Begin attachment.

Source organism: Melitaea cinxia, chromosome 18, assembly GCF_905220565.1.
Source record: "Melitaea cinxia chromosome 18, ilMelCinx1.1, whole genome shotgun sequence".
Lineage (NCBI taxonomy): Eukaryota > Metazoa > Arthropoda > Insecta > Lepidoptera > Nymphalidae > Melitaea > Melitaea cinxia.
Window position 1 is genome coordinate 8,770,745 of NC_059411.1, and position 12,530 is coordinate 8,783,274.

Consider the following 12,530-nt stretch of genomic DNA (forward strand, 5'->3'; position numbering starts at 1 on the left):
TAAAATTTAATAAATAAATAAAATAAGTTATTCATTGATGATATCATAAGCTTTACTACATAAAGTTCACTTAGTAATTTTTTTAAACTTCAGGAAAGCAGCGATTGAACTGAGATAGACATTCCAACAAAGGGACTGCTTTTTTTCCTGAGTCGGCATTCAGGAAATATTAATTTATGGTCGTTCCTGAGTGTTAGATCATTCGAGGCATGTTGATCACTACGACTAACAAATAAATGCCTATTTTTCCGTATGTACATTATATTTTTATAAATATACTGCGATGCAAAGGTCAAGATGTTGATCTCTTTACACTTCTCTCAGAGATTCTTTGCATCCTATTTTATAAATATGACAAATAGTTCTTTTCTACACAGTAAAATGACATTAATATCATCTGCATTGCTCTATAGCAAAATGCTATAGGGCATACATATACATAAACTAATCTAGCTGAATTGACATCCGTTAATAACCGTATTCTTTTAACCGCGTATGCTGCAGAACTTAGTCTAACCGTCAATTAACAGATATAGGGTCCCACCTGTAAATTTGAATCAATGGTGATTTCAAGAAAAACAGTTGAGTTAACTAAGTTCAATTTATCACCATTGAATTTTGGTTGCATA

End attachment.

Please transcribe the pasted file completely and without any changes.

Source organism: Melitaea cinxia, chromosome 18, assembly GCF_905220565.1.
Source record: "Melitaea cinxia chromosome 18, ilMelCinx1.1, whole genome shotgun sequence".
Lineage (NCBI taxonomy): Eukaryota > Metazoa > Arthropoda > Insecta > Lepidoptera > Nymphalidae > Melitaea > Melitaea cinxia.
Window position 1 is genome coordinate 8,770,745 of NC_059411.1, and position 12,530 is coordinate 8,783,274.

Consider the following 12,530-nt stretch of genomic DNA (forward strand, 5'->3'; position numbering starts at 1 on the left):
TAAAATTTAATAAATAAATAAAATAAGTTATTCATTGATGATATCATAAGCTTTACTACATAAAGTTCACTTAGTAATTTTTTTAAACTTCAGGAAAGCAGCGATTGAACTGAGATAGACATTCCAACAAAGGGACTGCTTTTTTTCCTGAGTCGGCATTCAGGAAATATTAATTTATGGTCGTTCCTGAGTGTTAGATCATTCGAGGCATGTTGATCACTACGACTAACAAATAAATGCCTATTTTTCCGTATGTACATTATATTTTTATAAATATACTGCGATGCAAAGGTCAAGATGTTGATCTCTTTACACTTCTCTCAGAGATTCTTTGCATCCTATTTTATAAATATGACAAATAGTTCTTTTCTACACAGTAAAATGACATTAATATCATCTGCATTGCTCTATAGCAAAATGCTATAGGGCATACATATACATAAACTAATCTAGCTGAATTGACATCCGTTAATAACCGTATTCTTTTAACCGCGTATGCTGCAGAACTTAGTCTAACCGTCAATTAACAGATATAGGGTCCCACCTGTAAATTTGAATCAATGGTGATTTCAAGAAAAACAGTTGAGTTAACTAAGTTCAATTTATCACCATTGAATTTTGGTTGCATA